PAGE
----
Could you design the worst training plan imaginable . . . ?

Posted by on Jan 10, 2012 in Running, The Run Up | 0 comments

If you could design the worst training plan imaginable to prepare for a long distance run, what would it look like? For sure you would put a restriction on the amount of training miles the competitor could run. You would ensure they were physically exhausted by the time they arrived at the start line. Perhaps you would restrict elements of their dietry intake? Maybe, if you had a sadistic streak, you might even deprive them of sleep? You’d definitely consider not allowing them to train with the equipment they’ll be carrying in the race. And you’d also want to distract them from training with a myriad of other tasks to challenge their focus. Ok, looks nasty.

I am writing this blog from aboard Lista Light, our home, a 50’ sailing boat, 77 years old, upon which we are venturing towards the start line of the 5000mile project. This journey will take up most of our time for the next four months, at times through the most turmultuous and heinous seas in the world, from the patagonian channels south, round Cape Horn then north up through the South Atlantic to Uruguay, half way up South america on the other side, where we will leave her in a  safe harbour whilst we run. Its something that we have to do for beaurocratic reasons, but also a chance to recce sections of the route whilst traversing a part of the world which is staggeringly spectacular, if not a little savage, so we don’t deserve any sympathy.  It does, however, look a little bit like the training plan we just designed above… there’ll be mixed up sleep patterns, stress (and fear, read kaths article here) of surviving storm curdled seas, limited opportunity to run ashore,  physical hardship and seasickness, and no more fresh food for another 600 nautical miles….

Not ideal – What are we planning to do about this?

Adapt. Basically you don’t have to run 26.2 miles to train for a marathon (not to say you can’t, but you don’t “have to”), but you do need to be in good shape, physically prepared with flexible joints, well exercised heart and lungs, and, preferably, muscle tissue with the right conformation. So we can extrapolate a little for the 5000 mile project. Here’s the plan B:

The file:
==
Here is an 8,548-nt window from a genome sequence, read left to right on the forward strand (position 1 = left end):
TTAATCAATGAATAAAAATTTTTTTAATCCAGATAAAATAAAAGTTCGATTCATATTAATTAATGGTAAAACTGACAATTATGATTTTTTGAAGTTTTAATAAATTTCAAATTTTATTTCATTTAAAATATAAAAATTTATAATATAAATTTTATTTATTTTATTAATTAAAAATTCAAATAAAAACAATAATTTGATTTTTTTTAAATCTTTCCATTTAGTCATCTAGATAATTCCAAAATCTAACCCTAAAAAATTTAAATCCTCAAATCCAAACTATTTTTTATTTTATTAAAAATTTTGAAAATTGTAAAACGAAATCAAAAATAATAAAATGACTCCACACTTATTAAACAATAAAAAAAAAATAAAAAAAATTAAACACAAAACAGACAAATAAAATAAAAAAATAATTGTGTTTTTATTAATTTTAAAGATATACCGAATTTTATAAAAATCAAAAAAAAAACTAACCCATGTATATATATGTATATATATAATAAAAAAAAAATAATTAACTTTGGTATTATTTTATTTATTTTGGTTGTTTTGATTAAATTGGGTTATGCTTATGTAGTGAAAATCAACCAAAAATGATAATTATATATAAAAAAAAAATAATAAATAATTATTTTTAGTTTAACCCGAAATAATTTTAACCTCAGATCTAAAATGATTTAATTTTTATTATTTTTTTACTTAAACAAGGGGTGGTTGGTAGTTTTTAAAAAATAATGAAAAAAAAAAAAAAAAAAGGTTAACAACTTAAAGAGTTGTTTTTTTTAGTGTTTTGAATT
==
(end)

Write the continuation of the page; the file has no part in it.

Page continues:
Flexible joints. Physiotherapists know that the majority of running injuries are more to do with muscle and vital ligament condition rather than cardio vascular fitness – the latter effects your times but you won’t even finish if you get an injury. All we need is 7’ x 6’ of clear space and stretching takes place on board, just infront of the mast, nestled on the foredeck. It’s easier in port of course, but in all but nasty conditions its possible underway.

Well exercised heart and lungs. We love real running, out on hills prefereably, but just as good can be a small section of ground in which we do interval training – running relays hard for 1 minute and recovering for one minute of lighter training, again and again. Where we can’t even find sufficient space for that we must take to the decks of our little ship! Not as crazy as it sounds. If no other option is available because the shoreline  is completely entangled with tight wooded knots then we retreat to Lista Light and run in a tight circle. It looks demented, guaranteed, but in fact is reasonable training given a change of direction now and then, and trains for stability too!  Interspersed with skipping, which is fantastic for core stability, and you have a thoroughly knackering training session on, not in, the comfort of your own home!

Muscle tissue. Building and keeping the right muscles will be a challenge without training with the trailer. But all is not lost. Because the 5000 mile project is purely an endurance run, and a year long challenge, we can carefully taper the distances at the beginning and as such benefit from a “training effect” i.e. we will condition the muscles as the challenge progresses. Being injury free is the key to our success, not making the first 100 miles in record time. So as long as we keep our muscles long and carefully stretched then they can adapt as the run progresses.

Its not ideal – but adaption is the rock of human survival to date so we have a plan . . . !!!

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